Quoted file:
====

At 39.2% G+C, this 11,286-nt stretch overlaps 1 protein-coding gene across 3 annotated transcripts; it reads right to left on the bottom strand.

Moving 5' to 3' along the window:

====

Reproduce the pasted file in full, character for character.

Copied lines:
At 39.2% G+C, this 11,286-nt stretch overlaps 1 protein-coding gene across 3 annotated transcripts; it reads right to left on the bottom strand.

Moving 5' to 3' along the window: